What are some ancient words that mean forgiveness? I’m looking for words that were used before the common era (before 0 CE). I’m looking for words from Latin, Greek, German, and other languages. These words can be nouns, verbs, or adjectives.

4 Answers 4


Was this question overlooked because of Thanksgiving?


  • venia: typically used of the gods for indulgence or permission, but developed a meaning of "pardon" or "forgiveness" already with Cicero (if not earlier)
  • remissio: this became the Ecclesiastical word for forgiveness of sin
  • clementia: this adds a connotation of "merciful" to the forgiveness
  • ignoscentia: post-classical "very rare" but makes etymological sense


  • ignoscere: takes a dative; the most basic way to express forgiving someone/asking for forgiveness
  • condonare: it means "to give up", but you can "give up" a grudge or debt, thus the forgiving aspect
  • concedere: less common, but the basic idea is withdraw -> to allow -> to forgive someone (dat.) of crimes (acc.)


  • exorabilis: "easily moved", i.e. forgiving if entreated
  • clemens: adjective, from which the noun clementia is derived

The standard Classical Greek words are συγγιγνώσκω "forgive" and συγγνώμη or σύγγνοια "forgiveness".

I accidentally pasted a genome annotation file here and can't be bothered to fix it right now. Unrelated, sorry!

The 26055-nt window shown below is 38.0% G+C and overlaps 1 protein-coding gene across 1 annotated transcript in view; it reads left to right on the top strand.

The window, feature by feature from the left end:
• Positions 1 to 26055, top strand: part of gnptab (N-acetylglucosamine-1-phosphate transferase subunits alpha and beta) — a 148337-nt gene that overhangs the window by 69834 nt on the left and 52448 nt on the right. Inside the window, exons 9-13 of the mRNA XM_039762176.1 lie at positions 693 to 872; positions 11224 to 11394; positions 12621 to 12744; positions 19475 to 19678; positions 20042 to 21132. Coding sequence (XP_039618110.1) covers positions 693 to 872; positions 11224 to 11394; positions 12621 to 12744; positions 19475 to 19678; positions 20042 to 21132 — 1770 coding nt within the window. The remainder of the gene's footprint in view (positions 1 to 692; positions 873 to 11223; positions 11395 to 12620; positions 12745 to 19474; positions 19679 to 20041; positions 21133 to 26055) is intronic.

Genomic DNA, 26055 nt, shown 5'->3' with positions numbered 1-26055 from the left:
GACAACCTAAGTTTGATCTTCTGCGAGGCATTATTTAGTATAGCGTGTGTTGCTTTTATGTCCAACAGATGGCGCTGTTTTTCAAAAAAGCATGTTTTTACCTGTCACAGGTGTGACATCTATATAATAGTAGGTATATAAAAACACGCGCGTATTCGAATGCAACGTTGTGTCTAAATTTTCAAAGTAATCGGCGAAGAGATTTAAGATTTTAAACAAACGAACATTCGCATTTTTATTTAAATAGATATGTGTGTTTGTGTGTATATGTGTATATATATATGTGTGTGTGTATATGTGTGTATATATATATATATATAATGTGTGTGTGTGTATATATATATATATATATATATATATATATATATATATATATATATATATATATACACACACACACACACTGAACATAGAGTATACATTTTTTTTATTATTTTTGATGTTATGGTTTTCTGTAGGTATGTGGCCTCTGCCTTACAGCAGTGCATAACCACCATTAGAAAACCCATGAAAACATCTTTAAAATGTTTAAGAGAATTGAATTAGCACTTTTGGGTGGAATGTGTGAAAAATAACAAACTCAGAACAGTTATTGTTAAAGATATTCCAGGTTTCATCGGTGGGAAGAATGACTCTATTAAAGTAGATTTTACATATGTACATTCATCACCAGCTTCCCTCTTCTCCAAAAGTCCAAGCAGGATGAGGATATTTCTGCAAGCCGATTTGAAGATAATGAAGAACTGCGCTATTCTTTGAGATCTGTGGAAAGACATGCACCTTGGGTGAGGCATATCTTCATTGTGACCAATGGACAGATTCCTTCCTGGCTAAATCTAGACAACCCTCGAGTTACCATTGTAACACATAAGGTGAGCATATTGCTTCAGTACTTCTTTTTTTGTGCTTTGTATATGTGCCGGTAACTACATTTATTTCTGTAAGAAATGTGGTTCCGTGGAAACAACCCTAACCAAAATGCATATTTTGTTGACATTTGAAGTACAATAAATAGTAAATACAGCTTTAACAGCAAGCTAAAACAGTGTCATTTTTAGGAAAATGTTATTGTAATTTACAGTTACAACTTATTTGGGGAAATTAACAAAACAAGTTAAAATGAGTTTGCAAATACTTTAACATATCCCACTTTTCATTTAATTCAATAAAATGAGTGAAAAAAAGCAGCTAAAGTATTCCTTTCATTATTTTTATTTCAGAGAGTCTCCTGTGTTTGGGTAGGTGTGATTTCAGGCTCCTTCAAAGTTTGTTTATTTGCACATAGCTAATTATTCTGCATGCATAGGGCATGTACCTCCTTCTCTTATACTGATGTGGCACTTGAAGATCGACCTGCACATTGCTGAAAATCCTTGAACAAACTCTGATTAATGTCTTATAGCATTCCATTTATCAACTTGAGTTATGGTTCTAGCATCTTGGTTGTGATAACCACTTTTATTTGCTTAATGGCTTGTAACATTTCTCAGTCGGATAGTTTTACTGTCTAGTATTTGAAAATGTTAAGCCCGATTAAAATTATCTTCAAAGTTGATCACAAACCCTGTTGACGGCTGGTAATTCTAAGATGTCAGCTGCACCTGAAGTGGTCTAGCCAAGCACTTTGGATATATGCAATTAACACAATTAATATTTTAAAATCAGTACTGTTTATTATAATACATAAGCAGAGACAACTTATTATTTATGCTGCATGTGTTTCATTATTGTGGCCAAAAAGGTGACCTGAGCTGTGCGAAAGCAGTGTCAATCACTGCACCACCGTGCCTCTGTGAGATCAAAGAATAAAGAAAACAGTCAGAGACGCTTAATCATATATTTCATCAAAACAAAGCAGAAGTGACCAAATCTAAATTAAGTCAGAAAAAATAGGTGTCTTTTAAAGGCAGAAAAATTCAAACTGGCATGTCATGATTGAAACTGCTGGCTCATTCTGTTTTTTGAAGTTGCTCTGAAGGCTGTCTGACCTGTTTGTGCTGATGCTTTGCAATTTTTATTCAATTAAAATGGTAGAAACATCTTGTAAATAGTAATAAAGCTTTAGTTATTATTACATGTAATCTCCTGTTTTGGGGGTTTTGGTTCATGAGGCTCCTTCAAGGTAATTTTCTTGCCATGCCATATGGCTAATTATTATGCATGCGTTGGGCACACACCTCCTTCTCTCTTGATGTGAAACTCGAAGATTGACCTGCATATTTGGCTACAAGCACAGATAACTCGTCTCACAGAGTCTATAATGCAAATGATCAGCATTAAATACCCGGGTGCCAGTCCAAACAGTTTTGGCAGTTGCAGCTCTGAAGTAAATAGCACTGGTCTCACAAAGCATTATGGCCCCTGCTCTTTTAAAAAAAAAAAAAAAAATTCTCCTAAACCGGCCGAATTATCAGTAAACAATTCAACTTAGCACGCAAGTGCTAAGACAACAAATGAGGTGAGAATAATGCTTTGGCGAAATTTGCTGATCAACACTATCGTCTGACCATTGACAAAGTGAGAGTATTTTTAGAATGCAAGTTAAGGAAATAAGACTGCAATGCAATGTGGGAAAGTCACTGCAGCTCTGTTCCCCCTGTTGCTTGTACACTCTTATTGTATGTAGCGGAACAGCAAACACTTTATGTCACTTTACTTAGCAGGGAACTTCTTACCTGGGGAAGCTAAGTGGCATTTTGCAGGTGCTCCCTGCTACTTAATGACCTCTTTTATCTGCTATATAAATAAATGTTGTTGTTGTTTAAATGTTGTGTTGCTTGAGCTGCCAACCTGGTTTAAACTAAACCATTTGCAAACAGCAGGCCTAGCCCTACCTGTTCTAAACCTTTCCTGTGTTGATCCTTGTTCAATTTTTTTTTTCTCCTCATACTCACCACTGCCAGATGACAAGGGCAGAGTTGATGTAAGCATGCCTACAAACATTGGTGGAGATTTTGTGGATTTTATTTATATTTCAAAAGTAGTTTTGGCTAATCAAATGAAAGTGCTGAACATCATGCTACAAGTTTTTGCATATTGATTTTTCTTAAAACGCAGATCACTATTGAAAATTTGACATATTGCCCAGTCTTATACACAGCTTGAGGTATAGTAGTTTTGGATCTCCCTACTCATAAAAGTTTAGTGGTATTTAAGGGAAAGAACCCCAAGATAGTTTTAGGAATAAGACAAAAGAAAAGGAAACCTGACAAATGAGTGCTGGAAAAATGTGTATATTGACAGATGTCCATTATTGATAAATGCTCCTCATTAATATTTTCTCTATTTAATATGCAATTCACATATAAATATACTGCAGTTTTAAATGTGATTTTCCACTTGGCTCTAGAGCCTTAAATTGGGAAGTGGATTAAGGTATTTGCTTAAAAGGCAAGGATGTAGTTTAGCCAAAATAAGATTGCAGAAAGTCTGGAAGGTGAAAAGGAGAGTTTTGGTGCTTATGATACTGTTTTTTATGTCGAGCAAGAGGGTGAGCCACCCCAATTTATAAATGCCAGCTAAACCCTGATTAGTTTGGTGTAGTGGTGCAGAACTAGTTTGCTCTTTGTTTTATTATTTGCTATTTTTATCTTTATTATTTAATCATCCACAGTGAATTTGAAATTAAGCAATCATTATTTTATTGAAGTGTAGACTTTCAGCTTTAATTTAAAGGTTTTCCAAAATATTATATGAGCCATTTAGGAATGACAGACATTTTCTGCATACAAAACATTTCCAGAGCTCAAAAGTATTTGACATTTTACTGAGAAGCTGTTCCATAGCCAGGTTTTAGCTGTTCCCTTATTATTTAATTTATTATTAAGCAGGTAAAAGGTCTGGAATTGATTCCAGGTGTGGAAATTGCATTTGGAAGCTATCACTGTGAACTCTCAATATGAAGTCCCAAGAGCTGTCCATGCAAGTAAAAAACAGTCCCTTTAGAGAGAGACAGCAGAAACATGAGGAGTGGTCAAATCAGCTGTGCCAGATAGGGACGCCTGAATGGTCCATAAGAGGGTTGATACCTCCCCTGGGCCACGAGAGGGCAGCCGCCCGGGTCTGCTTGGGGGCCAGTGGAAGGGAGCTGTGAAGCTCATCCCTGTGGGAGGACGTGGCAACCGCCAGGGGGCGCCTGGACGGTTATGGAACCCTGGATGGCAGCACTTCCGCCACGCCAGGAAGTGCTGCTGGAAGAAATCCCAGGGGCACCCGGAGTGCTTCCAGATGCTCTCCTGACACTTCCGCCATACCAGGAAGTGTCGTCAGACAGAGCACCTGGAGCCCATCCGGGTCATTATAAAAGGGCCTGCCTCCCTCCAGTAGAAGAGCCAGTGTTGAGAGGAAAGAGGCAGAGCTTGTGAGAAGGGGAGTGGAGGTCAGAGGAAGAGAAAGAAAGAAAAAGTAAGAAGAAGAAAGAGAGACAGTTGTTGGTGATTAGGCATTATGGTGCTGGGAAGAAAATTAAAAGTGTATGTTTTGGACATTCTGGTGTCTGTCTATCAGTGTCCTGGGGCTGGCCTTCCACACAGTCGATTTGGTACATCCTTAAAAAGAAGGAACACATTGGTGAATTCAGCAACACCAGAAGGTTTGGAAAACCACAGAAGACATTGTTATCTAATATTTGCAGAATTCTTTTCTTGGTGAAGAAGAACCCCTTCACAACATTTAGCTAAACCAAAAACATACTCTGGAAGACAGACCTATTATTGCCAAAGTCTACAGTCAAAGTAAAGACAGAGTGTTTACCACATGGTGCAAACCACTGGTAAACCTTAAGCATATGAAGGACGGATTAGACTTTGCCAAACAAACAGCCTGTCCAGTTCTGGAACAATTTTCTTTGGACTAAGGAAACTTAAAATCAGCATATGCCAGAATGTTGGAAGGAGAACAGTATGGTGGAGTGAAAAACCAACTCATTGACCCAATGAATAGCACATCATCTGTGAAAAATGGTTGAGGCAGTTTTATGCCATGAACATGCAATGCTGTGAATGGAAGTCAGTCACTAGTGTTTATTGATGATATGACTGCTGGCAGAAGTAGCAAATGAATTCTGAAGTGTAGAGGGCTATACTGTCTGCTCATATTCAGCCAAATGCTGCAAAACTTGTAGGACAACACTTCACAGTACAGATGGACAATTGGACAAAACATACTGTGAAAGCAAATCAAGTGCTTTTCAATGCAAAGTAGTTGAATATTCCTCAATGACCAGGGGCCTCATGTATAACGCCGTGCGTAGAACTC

• Also: ἐλεέω (cf. "kyrie eleison"--but the word is in classical sources too)
    – brianpck
    Commented May 25, 2021 at 13:36
  • 1
    @brianpck Yes, though that's more "show pity/mercy to" than "forgive" (i.e. no implication that someone has wronged you). Semantically quite close of course.
    – TKR
    Commented May 25, 2021 at 20:50
  • @TKR Interesting, there semantic similarities is present in English, too. One theoretical to translate νηλής besides "pitiless" is "ruthless" or "unforgiving."
    – cmw
    Commented May 25, 2021 at 21:40

In the gospels, the verb seems to be ἀφίημι, meaning literally to let go. See, for example, Mark 1:4.


We cannot give you any German examples, as there are no German (or Germanic) texts from before the common era, but we do have Sanskrit mṛḑīka-, Avestan marždika- et al.

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